Scientists Discover A 240-Million-Year-Old Reptile Fossil Resembling A ‘Mythical Chinese Dragon’

Published February 26, 2024

Dinocephalosaurus orientalis was an aquatic reptile that roamed the waters of China during the early Triassic period 240 million years ago.

Dinocephalosaurus Orientalis

Marlene Donelly/National Museums ScotlandAn illustration of Dinocephalosaurus orientalis swimming with prehistoric fish.

A team of international scientists recently made an astounding discovery of a 240-million-year-old reptile fossil in southern China. The fossil, which belongs to the aquatic Dinocephalosaurus orientalis, resembles a dragon straight from the pages of Chinese mythology.

Scientists originally identified Dinocephalosaurus orientalis back in 2003. In the following years, paleontologists discovered additional fragments of the prehistoric reptile species but were unable to piece together a full recreation. This recent discovery marks the first time scientists have unearthed a completed skeleton of the creature.

What Did “Dinocephalosaurus Orientalis” Look Like?

According to a study published in Earth and Environmental Science: Transactions of the Royal Society of Edinburgh, the Dinocephalosaurus orientalis was a 16-foot-long reptile that prowled the waters of Triassic China. While similar to other aquatic reptiles of that period, Dinocephalosaurus orientalis stands out for its remarkably long neck.

Dinocephalosaurus Orientalis Fossil

National Museums ScotlandThe fossilized remains of the Dinocephalosaurus orientalis, the prehistoric reptile resembling the dragons of Chinese mythology.

With 32 neck vertebrae, Dinocephalosaurus orientalis would have appeared more snake-like than its counterparts, giving it a look that distinctly resembles a dragon from Chinese mythology.

“It is yet one more example of the weird and wonderful world of the Triassic that continues to baffle paleontologists. We are certain that it will capture imaginations across the globe due to its striking appearance, reminiscent of the long and snake-like, mythical Chinese Dragon,” Nick Fraser, Keeper of Natural Sciences at National Museums Scotland, stated in the museum’s press release.

What Scientists Are Learning From This “Chinese Dragon”

Alongside its elongated neck, the Dinocephalosaurus orientalis had flippered limbs that allowed it to thrive in its aquatic environment. Interestingly, the research team also identified four “exquisitely preserved” fish in the creature’s abdomen.

Fish Eaten By Dinocephalosaurus Orientalis

National Museums ScotlandFossilized fish remains discovered in the reptile’s abdominal region.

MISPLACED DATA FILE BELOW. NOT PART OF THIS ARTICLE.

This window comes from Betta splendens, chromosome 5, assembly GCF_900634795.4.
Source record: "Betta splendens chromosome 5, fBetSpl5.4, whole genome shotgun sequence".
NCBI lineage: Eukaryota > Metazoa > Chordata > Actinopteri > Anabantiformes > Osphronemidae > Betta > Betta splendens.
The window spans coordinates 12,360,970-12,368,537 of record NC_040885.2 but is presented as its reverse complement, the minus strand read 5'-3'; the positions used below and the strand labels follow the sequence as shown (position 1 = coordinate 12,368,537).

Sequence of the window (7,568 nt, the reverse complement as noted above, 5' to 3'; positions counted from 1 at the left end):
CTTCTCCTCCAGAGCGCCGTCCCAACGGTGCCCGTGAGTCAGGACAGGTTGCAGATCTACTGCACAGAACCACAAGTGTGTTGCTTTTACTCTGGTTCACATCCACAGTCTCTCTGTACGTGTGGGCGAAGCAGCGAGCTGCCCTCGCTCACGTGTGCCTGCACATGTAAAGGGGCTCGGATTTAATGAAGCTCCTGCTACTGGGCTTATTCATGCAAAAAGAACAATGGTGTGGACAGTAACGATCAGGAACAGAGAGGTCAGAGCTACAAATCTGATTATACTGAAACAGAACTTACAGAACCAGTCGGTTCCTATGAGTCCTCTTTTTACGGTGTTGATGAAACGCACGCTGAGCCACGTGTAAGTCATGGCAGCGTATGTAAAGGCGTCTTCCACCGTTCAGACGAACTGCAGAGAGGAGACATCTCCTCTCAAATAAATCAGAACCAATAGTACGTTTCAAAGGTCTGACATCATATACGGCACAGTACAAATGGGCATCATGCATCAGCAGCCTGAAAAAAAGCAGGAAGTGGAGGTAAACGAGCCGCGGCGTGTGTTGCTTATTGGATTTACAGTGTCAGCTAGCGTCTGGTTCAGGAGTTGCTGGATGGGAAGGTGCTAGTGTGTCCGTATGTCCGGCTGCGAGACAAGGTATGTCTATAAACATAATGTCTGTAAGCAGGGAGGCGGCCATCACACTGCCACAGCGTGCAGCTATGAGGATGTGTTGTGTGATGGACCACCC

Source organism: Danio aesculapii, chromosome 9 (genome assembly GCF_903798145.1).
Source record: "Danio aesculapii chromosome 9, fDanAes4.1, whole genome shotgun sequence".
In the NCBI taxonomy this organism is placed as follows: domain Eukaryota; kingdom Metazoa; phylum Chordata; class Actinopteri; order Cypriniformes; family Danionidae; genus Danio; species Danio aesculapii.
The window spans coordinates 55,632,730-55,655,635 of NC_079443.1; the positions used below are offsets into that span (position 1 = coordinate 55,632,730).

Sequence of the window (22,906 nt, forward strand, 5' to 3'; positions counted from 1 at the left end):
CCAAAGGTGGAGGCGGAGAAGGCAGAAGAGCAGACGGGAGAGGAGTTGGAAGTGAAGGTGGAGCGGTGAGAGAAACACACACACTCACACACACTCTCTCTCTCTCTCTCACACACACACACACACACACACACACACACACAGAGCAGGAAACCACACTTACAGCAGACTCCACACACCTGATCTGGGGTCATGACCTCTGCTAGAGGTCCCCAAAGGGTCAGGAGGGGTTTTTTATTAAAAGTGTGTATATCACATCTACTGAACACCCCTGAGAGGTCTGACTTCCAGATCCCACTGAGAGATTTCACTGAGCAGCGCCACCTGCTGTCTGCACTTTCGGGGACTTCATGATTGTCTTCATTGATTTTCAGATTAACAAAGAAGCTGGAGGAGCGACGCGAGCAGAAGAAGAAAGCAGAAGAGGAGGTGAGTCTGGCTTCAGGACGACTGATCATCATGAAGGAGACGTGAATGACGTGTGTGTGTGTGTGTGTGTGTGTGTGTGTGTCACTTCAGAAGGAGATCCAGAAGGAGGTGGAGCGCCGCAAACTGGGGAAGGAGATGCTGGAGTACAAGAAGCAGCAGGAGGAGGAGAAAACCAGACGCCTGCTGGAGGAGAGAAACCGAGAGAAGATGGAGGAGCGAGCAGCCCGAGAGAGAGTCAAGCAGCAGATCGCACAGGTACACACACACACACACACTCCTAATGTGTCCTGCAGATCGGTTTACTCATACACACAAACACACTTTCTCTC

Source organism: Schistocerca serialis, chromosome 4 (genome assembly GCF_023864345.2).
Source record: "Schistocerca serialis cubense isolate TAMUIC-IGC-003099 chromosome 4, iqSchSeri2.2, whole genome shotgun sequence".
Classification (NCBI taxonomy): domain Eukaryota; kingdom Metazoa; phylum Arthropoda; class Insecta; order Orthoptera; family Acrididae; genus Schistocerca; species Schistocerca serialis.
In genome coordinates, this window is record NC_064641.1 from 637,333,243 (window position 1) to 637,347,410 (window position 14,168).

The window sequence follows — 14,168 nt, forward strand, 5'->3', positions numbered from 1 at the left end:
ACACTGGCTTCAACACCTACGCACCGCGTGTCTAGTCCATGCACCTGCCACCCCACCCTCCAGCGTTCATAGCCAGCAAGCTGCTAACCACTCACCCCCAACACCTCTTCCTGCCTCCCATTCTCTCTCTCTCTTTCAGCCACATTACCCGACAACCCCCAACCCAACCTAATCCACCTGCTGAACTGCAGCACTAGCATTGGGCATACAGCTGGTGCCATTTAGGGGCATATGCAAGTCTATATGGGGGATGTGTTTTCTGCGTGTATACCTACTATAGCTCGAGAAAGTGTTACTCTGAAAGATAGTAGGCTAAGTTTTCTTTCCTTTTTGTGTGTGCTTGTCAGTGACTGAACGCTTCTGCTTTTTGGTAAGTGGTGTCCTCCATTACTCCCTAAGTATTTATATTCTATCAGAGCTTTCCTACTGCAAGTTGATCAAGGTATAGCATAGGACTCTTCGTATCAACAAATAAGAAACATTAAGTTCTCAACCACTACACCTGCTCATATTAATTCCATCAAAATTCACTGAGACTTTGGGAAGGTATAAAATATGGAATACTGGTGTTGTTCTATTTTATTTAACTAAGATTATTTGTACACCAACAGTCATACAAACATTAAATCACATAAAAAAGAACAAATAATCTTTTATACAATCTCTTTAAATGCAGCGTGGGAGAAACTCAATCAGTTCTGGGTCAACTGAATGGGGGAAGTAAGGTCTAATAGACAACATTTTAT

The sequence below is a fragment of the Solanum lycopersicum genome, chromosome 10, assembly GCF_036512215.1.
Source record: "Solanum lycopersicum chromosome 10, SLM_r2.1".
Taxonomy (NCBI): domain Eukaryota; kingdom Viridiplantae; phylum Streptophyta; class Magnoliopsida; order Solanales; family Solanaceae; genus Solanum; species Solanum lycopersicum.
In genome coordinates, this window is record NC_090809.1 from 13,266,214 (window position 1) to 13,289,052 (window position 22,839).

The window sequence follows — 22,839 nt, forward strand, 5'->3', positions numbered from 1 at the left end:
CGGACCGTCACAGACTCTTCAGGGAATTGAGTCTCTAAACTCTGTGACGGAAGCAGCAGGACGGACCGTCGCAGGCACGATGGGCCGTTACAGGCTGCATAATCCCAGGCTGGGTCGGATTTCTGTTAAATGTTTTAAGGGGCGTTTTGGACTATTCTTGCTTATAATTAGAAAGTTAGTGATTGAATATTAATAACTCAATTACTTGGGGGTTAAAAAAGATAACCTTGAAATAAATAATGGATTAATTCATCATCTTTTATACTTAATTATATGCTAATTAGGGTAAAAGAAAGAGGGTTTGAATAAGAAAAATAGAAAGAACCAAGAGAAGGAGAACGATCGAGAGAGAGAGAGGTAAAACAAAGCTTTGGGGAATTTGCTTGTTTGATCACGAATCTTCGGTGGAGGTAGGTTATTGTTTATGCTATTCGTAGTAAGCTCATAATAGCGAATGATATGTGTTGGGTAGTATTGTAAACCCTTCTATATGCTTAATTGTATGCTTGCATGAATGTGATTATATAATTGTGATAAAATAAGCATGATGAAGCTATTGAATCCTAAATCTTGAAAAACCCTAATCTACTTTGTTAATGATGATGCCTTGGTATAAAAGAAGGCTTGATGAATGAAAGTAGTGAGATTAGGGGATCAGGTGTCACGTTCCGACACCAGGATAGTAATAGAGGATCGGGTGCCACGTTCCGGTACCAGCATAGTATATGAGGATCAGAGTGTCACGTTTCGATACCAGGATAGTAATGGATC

Although the international research team has studied the Dinocephalosaurus orientalis for more than 10 years, they are optimistic that the full skeleton will reveal greater information about the creature, its environment, and the era it belonged to.

Dr. Stephan Spiekman, a postdoctoral researcher at the Stuttgart State Museum of Natural History in Germany, told National Museums Scotland that he was hopeful for further findings.

“As an early-career researcher, it has been an incredible experience to contribute to these significant findings. We hope that our future research will help us understand more about the evolution of this group of animals, and particularly how the elongated neck functioned.”

For now, the research team celebrates their findings and the extensive collaboration it took to uncover them.

“This has been an international effort. Working together with colleagues from the United States of America, the United Kingdom, and Europe, we used newly discovered specimens housed at the Chinese Academy of Sciences to build on our existing knowledge of this animal,” Professor Li Chun from the Institute of Vertebrate Palaeontology and Palaeoanthropology stated in National Museums Scotland’s press release.

“Among all of the extraordinary finds we have made in the Triassic of Guizhou Province,” Li Chun said, “Dinocephalosaurus probably stands out as the most remarkable.”

After reading about the discovery of this Dinocephalosaurus orientalis fossil, learn all about the purussaurus, the powerful prehistoric crocodile. Then, explore the question of what really killed the dinosaurs.

Amber Breese
Amber Breese is an Editorial Fellow for All That's Interesting. She graduated from the University of Florida with a degree in political science, history, and Russian. Previously, she worked as a content creator for America House Kyiv, a Ukrainian organization focused on inspiring and engaging youth through cultural exchanges.
John Kuroski
John Kuroski is the editorial director of All That's Interesting. He graduated from New York University with a degree in history, earning a place in the Phi Alpha Theta honor society for history students. An editor at All That's Interesting since 2015, his areas of interest include modern history and true crime.